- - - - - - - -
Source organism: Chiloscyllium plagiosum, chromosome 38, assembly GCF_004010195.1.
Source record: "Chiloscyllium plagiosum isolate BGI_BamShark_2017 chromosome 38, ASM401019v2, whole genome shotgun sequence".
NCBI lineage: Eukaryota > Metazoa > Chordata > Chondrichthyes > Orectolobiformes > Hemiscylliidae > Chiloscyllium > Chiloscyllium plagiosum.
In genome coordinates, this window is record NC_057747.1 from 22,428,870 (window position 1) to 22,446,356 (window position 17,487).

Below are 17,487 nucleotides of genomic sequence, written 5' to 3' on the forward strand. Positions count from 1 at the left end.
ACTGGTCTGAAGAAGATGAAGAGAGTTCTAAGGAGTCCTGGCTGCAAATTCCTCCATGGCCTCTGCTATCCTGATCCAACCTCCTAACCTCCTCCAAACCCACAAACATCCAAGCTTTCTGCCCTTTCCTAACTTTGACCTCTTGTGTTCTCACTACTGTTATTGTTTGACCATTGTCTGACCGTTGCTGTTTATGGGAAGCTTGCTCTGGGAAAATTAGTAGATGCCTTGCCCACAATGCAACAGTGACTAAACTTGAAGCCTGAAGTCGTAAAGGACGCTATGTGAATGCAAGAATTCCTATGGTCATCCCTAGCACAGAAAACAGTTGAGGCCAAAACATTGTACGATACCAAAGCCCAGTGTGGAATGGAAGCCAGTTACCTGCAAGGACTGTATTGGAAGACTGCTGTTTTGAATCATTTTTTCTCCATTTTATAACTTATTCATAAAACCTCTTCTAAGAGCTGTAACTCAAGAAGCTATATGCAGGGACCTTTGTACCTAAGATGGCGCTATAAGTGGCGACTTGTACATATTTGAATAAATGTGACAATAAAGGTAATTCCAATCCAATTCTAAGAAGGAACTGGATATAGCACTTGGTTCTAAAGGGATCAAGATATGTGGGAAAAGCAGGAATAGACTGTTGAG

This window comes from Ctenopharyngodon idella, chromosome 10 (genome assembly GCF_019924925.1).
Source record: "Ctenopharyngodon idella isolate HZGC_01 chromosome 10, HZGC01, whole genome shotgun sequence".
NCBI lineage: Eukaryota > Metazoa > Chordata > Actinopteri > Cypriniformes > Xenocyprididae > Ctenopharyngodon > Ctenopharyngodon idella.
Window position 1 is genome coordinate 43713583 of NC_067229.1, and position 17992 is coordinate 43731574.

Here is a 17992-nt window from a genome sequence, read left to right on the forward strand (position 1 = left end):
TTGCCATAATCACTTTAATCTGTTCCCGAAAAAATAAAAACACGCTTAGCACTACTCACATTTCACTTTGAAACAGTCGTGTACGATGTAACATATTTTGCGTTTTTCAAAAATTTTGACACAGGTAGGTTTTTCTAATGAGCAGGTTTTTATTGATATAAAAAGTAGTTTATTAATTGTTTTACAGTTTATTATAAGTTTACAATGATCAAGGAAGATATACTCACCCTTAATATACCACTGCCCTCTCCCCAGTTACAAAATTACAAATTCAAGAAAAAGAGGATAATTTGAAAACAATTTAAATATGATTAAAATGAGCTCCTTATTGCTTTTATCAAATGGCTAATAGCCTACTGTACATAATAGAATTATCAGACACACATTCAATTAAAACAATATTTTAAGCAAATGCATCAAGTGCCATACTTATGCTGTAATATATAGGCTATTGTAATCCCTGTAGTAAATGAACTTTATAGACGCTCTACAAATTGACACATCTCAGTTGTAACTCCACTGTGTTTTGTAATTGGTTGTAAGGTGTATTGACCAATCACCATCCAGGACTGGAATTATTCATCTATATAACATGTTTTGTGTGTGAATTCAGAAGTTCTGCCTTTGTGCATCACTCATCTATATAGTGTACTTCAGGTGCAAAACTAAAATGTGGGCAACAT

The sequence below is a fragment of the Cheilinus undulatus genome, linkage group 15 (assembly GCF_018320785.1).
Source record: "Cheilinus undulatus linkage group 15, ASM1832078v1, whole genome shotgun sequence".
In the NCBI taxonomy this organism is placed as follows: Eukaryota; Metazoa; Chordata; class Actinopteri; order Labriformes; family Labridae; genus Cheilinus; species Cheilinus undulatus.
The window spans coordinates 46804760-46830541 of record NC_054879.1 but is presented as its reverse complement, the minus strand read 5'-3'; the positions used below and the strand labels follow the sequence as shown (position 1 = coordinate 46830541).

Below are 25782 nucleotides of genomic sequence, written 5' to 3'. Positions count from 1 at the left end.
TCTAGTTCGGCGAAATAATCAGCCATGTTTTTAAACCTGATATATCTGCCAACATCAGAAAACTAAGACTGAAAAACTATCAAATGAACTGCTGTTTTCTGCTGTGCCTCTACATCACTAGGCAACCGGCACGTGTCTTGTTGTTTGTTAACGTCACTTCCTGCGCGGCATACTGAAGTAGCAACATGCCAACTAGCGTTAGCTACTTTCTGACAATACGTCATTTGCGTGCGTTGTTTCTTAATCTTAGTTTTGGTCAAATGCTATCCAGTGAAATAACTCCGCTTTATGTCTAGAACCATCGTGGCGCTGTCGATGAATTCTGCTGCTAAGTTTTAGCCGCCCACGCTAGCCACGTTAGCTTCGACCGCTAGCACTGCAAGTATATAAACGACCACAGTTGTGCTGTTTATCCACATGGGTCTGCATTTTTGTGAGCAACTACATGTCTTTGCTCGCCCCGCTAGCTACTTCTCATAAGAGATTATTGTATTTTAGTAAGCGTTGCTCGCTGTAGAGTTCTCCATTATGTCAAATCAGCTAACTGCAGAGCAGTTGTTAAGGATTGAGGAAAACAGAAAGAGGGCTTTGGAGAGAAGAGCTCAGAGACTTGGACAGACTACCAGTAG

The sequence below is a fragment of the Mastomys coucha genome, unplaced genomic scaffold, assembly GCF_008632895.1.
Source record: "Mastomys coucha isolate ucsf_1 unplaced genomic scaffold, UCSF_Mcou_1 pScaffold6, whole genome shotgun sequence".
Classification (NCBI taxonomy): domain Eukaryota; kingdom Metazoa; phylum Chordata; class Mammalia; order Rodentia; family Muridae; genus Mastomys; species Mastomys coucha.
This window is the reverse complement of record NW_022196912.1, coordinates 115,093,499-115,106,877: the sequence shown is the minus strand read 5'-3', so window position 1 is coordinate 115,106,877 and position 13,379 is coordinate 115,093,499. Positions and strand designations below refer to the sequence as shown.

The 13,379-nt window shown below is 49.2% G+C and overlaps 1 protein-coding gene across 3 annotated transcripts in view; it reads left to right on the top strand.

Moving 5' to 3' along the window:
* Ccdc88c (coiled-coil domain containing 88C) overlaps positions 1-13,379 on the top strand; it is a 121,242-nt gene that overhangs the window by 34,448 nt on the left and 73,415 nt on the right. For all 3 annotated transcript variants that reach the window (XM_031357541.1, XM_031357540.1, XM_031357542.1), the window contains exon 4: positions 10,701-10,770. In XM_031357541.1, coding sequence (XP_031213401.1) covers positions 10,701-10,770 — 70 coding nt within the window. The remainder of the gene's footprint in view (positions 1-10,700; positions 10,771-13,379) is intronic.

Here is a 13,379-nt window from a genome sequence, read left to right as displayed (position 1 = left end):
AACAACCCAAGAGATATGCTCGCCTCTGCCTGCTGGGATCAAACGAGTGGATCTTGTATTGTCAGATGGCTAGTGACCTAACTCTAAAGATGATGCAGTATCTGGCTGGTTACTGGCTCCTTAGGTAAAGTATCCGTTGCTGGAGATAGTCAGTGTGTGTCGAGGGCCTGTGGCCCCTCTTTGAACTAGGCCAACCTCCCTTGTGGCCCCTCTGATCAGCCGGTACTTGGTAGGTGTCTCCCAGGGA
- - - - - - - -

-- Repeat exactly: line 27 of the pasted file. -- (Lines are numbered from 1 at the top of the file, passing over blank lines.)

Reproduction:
AACAACCCAAGAGATATGCTCGCCTCTGCCTGCTGGGATCAAACGAGTGGATCTTGTATTGTCAGATGGCTAGTGACCTAACTCTAAAGATGATGCAGTATCTGGCTGGTTACTGGCTCCTTAGGTAAAGTATCCGTTGCTGGAGATAGTCAGTGTGTGTCGAGGGCCTGTGGCCCCTCTTTGAACTAGGCCAACCTCCCTTGTGGCCCCTCTGATCAGCCGGTACTTGGTAGGTGTCTCCCAGGGA